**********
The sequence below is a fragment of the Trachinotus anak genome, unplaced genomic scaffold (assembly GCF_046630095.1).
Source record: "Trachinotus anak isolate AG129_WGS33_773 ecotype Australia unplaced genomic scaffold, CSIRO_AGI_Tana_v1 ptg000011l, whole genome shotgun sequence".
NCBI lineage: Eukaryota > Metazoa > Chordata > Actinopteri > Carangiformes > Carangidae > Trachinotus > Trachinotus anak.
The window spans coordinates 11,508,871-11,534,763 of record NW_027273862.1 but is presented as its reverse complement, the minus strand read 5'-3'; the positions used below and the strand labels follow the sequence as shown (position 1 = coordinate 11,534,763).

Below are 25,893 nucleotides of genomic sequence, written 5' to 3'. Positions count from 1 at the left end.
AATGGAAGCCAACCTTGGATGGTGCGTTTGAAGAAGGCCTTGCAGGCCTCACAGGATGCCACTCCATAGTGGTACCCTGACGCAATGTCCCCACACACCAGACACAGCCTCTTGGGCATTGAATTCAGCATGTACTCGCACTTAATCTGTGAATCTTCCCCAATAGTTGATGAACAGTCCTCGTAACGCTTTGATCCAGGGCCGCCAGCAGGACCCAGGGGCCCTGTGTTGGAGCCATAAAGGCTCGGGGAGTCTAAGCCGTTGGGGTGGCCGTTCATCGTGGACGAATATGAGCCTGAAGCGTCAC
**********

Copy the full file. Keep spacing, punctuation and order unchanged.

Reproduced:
The sequence below is a fragment of the Trachinotus anak genome, unplaced genomic scaffold (assembly GCF_046630095.1).
Source record: "Trachinotus anak isolate AG129_WGS33_773 ecotype Australia unplaced genomic scaffold, CSIRO_AGI_Tana_v1 ptg000011l, whole genome shotgun sequence".
NCBI lineage: Eukaryota > Metazoa > Chordata > Actinopteri > Carangiformes > Carangidae > Trachinotus > Trachinotus anak.
The window spans coordinates 11,508,871-11,534,763 of record NW_027273862.1 but is presented as its reverse complement, the minus strand read 5'-3'; the positions used below and the strand labels follow the sequence as shown (position 1 = coordinate 11,534,763).

Below are 25,893 nucleotides of genomic sequence, written 5' to 3'. Positions count from 1 at the left end.
AATGGAAGCCAACCTTGGATGGTGCGTTTGAAGAAGGCCTTGCAGGCCTCACAGGATGCCACTCCATAGTGGTACCCTGACGCAATGTCCCCACACACCAGACACAGCCTCTTGGGCATTGAATTCAGCATGTACTCGCACTTAATCTGTGAATCTTCCCCAATAGTTGATGAACAGTCCTCGTAACGCTTTGATCCAGGGCCGCCAGCAGGACCCAGGGGCCCTGTGTTGGAGCCATAAAGGCTCGGGGAGTCTAAGCCGTTGGGGTGGCCGTTCATCGTGGACGAATATGAGCCTGAAGCGTCAC